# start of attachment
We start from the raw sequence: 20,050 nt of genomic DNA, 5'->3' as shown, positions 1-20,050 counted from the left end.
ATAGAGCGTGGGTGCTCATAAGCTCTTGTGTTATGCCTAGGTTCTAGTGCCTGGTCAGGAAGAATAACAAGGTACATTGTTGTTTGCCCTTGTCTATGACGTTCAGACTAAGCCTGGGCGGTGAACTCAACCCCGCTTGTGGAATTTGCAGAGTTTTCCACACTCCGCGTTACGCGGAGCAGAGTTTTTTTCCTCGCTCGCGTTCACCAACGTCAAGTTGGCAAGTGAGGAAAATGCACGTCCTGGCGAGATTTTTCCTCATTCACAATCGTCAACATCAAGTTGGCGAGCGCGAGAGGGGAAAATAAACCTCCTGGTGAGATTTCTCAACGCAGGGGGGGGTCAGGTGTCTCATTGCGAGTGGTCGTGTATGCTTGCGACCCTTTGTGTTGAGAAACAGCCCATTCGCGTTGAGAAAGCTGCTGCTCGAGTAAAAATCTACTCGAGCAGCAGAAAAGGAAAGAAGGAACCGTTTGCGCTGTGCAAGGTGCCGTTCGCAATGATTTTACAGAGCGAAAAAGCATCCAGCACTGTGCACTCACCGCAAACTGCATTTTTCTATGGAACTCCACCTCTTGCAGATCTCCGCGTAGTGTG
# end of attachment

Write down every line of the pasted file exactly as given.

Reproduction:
We start from the raw sequence: 20,050 nt of genomic DNA, 5'->3' as shown, positions 1-20,050 counted from the left end.
ATAGAGCGTGGGTGCTCATAAGCTCTTGTGTTATGCCTAGGTTCTAGTGCCTGGTCAGGAAGAATAACAAGGTACATTGTTGTTTGCCCTTGTCTATGACGTTCAGACTAAGCCTGGGCGGTGAACTCAACCCCGCTTGTGGAATTTGCAGAGTTTTCCACACTCCGCGTTACGCGGAGCAGAGTTTTTTTCCTCGCTCGCGTTCACCAACGTCAAGTTGGCAAGTGAGGAAAATGCACGTCCTGGCGAGATTTTTCCTCATTCACAATCGTCAACATCAAGTTGGCGAGCGCGAGAGGGGAAAATAAACCTCCTGGTGAGATTTCTCAACGCAGGGGGGGGTCAGGTGTCTCATTGCGAGTGGTCGTGTATGCTTGCGACCCTTTGTGTTGAGAAACAGCCCATTCGCGTTGAGAAAGCTGCTGCTCGAGTAAAAATCTACTCGAGCAGCAGAAAAGGAAAGAAGGAACCGTTTGCGCTGTGCAAGGTGCCGTTCGCAATGATTTTACAGAGCGAAAAAGCATCCAGCACTGTGCACTCACCGCAAACTGCATTTTTCTATGGAACTCCACCTCTTGCAGATCTCCGCGTAGTGTG